The mothers, too, are victims.
The mothers, too, needed to have their day in court.
But it was difficult and heart-breaking, despite the strength and composure they exhibited on the witness stand Friday, to watch the mothers of Trayvon Martin and George Zimmerman in the fight of their lives for their sons.
Two mothers: one seeking justice for the loss of her young son’s life with a bullet to the chest; the other trying to keep her son, who faces second-degree murder charges, from going to prison for life.
Sybrina Fulton began the day identifying Trayvon, 17, as the voice heard pleading for help in the background during a 911 call by a neighbor.
“Trayvon Benjamin Martin in Heaven,” she called him, when asked to name her children for the record.
She verified his date of birth and described Trayvon’s two tattoos, her voice never failing: on an upper shoulder, praying hands, pearls running through them, with the names of his grandmother and great-grandmother; on his left wrist, his mother’s name.
“I heard my son screaming’’ on the tape, she testified.
In cross examination, defense attorney Mark O’Mara tried to suggest that it was hope that led her to that conclusion.
“I didn’t hope anything,” she said. “I just simply listened to the tape.”
She added: “I hope he was still alive.”
O’Mara persisted: “You certainly would hope as a mom that your son, Trayvon Martin, would have done nothing that would have led to his own death.”
“What I hoped for was that this would have never happened and that he would still be here,” Fulton said. “That’s my hope.”
Fulton, who was followed by her older son, Jahvaris, who also identified the voice as Trayvon’s, has sat through most of the trial, except when graphic photos of Trayvon’s autopsy were shown Friday during the medical examiner’s testimony.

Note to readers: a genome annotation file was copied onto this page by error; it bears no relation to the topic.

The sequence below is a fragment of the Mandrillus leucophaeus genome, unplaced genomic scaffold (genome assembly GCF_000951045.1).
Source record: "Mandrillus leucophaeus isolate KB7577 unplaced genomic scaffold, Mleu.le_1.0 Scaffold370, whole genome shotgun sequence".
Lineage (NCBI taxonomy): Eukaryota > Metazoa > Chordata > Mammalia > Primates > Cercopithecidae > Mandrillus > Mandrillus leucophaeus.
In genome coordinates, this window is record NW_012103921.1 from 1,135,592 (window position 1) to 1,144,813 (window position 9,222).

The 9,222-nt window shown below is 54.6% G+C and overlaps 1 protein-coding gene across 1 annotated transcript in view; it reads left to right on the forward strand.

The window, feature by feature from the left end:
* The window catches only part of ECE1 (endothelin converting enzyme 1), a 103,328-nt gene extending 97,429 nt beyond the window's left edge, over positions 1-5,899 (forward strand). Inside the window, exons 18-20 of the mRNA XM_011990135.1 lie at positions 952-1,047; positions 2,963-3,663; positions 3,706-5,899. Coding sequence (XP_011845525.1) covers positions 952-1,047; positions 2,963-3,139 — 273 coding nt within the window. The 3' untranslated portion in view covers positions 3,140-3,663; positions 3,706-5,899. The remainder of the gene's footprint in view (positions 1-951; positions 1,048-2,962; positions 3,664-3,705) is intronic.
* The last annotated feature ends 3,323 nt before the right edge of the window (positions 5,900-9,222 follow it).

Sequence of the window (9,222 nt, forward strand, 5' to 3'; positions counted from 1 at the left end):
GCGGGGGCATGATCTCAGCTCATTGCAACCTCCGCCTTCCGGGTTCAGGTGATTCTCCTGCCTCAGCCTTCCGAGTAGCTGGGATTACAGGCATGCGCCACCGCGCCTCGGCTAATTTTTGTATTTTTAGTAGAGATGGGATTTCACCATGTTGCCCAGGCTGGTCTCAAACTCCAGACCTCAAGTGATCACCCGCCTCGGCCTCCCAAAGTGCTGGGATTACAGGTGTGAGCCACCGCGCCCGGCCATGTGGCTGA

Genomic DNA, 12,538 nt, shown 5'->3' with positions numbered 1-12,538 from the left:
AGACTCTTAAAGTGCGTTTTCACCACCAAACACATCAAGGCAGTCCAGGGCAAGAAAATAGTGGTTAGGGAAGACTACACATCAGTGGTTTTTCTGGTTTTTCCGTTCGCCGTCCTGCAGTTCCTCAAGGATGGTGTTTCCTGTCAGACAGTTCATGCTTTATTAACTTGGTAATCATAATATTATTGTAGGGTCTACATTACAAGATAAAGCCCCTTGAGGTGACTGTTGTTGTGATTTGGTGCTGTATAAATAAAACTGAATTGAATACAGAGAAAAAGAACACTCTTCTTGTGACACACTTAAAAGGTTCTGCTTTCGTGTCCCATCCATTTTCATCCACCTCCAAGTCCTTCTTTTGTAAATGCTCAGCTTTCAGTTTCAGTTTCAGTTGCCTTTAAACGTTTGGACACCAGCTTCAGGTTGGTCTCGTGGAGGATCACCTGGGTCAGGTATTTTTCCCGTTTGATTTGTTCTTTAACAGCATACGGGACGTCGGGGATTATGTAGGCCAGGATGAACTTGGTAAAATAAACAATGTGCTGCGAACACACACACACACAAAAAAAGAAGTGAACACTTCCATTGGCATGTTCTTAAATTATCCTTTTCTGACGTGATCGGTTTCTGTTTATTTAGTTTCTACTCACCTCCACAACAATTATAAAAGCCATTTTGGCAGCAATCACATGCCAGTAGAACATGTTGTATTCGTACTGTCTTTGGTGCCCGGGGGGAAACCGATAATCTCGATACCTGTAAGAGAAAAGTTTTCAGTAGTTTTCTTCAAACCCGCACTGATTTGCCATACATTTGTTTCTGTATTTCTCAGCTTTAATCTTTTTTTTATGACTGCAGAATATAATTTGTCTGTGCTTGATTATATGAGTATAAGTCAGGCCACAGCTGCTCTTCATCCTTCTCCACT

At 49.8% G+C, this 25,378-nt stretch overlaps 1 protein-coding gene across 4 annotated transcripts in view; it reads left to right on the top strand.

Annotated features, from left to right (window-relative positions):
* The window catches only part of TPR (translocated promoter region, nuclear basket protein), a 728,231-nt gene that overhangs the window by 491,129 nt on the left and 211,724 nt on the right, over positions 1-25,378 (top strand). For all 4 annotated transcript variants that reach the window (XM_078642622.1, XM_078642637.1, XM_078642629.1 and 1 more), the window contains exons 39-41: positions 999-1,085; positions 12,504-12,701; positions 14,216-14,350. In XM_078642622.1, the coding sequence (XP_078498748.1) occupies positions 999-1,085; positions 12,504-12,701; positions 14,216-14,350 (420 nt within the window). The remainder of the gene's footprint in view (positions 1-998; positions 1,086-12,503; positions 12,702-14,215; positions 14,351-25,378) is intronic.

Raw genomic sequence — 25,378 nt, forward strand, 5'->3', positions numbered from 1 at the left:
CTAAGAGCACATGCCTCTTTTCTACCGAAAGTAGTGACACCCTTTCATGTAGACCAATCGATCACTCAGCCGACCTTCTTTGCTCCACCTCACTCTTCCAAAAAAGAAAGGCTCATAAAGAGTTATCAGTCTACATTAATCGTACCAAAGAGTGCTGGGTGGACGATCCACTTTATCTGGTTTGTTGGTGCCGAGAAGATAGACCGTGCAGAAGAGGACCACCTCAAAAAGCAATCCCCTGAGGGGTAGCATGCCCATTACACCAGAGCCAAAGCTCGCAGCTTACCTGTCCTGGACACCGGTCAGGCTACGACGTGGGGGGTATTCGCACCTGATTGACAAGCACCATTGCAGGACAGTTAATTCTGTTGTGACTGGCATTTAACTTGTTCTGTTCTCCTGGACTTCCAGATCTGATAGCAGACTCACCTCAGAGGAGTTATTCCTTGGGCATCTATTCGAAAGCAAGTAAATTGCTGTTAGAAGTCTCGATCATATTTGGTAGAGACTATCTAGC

Fulton and Trayvon’s father, Tracy Martin, have been allowed to sit in the courtroom, despite being potential witnesses, because state law allows it when the victim is a minor.
After the prosecution rested its case Friday and Judge Debra Nelson denied a defense motion for acquittal, Gladys Zimmerman began the defense’s case with her testimony that it was her son’s voice on the 911 tape.
“That’s George’s voice,” she said.
“Are you certain of that?” O’Mara asked her.
“Because he’s my son,” she said.
She had never heard him scream like that, she added in her brief appearance, in “anguish,” “fear,” and “terror.”
Even the stoic George Zimmerman — who has sat emotionless, sometimes taking notes during testimony and seemingly detached when photos of Trayvon’s body were shown — choked up with the presence of his mother and his uncle, who followed her testimony and also said the voice on the tape was Zimmerman’s.
“It was George screaming for his life,” Zimmerman’s uncle, Jorge Meza, said.
At the end, the two mothers and the supporting testimony of son and uncle may cancel each other out when the jury weighs evidence. Or not. Five of the jurors are mothers; all six are women.
But no matter how one views this trial, Friday was a day marked by the sadness of the tragedy.
You could see it in the mothers’ faces.